4. How will China being caught illegally selling oil to North Korea affect relations between the United States and China after Trump complained about it?: one should never forget pass transgression of trust. Trump has clearly done a disservice of misinformation as he always has (despite the fact that I voted for him, since Hillary would likely do the same, and is far weaker physically: don’t give me the Benghazi hearing bullshit, a 3 year old can sit on a plane for 15 hours, watching 7 movies and talking the whole time.)
  5.  Don’t people in China wish to live in a democratic country?: It’s almost considered cheating (statistically shameless outlier) nowadays to bring up Trump in a debate about China v US governmental superiority. The problem is every US election since Clinton was an outlier.
  6. Why is Facebook banned in China?: I am somewhat sympathetic of the move: any secessionist move warrants military attention by the ruling party, just like during the US civil war. The mutual appreciation between Zuckerberg and Chinese populace at large suggests the ban has been at least neutrally received and lived with. Just imagine the number of idling working hours saved, despite being redirected to wechat et al. Coming to China is somewhat akin to exiting the google stratosphere, and Chinese citizens are more upset about that.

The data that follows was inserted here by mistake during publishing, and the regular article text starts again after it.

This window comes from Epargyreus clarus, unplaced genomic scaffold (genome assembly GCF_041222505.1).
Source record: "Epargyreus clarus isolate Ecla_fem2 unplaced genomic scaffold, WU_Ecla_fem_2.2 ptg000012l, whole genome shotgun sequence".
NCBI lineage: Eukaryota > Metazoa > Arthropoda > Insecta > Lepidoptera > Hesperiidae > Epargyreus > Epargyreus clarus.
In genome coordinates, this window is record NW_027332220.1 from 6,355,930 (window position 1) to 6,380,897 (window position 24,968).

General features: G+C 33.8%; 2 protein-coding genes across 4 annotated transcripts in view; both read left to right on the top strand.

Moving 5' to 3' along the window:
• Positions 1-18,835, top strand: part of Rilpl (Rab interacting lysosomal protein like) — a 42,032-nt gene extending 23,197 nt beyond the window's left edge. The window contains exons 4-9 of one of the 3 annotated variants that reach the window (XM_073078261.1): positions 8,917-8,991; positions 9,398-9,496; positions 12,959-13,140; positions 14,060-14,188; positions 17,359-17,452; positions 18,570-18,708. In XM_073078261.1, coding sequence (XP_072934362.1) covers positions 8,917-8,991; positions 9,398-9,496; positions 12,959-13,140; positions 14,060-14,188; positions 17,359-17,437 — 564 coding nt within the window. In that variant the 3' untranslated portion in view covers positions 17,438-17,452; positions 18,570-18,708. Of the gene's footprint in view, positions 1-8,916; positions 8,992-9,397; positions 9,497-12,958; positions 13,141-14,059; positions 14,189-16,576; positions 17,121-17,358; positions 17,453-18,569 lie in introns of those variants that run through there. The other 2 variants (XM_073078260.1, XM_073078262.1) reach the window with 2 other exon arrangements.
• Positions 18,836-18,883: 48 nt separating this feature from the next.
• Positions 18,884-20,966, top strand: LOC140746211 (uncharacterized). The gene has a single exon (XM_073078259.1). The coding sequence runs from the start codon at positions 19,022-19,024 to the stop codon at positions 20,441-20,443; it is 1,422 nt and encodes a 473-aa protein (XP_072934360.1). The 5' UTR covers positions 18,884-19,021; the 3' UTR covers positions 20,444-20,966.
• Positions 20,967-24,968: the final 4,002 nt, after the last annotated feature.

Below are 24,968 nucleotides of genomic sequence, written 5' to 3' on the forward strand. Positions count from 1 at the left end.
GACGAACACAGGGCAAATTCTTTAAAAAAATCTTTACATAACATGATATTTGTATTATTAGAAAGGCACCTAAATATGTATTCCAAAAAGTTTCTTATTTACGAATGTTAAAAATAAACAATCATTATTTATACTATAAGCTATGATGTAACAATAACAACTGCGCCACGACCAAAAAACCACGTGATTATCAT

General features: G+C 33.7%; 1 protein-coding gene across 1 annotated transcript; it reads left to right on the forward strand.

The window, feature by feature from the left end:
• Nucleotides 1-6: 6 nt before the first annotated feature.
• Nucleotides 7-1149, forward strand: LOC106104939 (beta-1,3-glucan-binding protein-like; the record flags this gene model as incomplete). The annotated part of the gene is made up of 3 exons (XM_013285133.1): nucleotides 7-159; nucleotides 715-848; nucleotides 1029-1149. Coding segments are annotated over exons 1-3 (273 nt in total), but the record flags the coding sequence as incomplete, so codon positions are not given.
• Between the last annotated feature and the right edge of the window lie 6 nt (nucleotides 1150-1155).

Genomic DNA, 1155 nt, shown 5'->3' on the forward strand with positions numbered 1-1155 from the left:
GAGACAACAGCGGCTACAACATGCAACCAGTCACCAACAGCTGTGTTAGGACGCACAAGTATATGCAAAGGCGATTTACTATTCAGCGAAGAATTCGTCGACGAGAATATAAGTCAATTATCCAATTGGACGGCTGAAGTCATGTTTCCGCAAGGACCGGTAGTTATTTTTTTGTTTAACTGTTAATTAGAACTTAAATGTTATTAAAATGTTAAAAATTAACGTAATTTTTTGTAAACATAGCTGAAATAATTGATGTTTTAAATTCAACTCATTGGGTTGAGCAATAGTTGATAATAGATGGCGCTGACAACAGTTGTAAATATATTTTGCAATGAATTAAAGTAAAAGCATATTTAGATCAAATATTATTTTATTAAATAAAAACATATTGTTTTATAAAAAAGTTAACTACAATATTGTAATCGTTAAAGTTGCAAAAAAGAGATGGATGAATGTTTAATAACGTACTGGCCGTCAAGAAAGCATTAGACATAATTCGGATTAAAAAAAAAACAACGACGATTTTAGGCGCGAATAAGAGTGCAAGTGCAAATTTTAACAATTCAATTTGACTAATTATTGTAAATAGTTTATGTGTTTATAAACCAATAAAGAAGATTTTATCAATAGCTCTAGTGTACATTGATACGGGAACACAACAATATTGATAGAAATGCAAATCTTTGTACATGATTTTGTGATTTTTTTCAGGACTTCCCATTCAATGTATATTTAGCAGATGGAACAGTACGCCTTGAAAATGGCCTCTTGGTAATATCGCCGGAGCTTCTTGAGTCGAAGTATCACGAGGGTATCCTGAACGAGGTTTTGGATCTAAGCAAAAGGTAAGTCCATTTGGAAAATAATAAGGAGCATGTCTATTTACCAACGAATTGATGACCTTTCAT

7. What do Russians think about China?: It is humbling to know that some Russians view west as a source of hegemony. I think both constitutional capitalism and totalitarian communism can be sources of hegemony. It is historically fortunate for the two to peacefully coexist at least for now. I am more worried at the moment about the west camp, since constitutionality makes it highly inert to good changes, while China can piggyback on the western role model and media pressure, as mentioned before.
  8. Does China have cars?
  9. Why do the Chinese still care about the Nanjing massacre so much?
  10. Despite the ‘brotherly’ and ‘deep strategic’ relations China and Russia supposedly share, does China really consider Russia a potential military threat ? Why does Russia not realize this?
  11. As an Indian, how do we stop China from becoming a superpower?
  12. How many Chinese people really know about the Tiananmen incident and how many of those still support the Communist Party?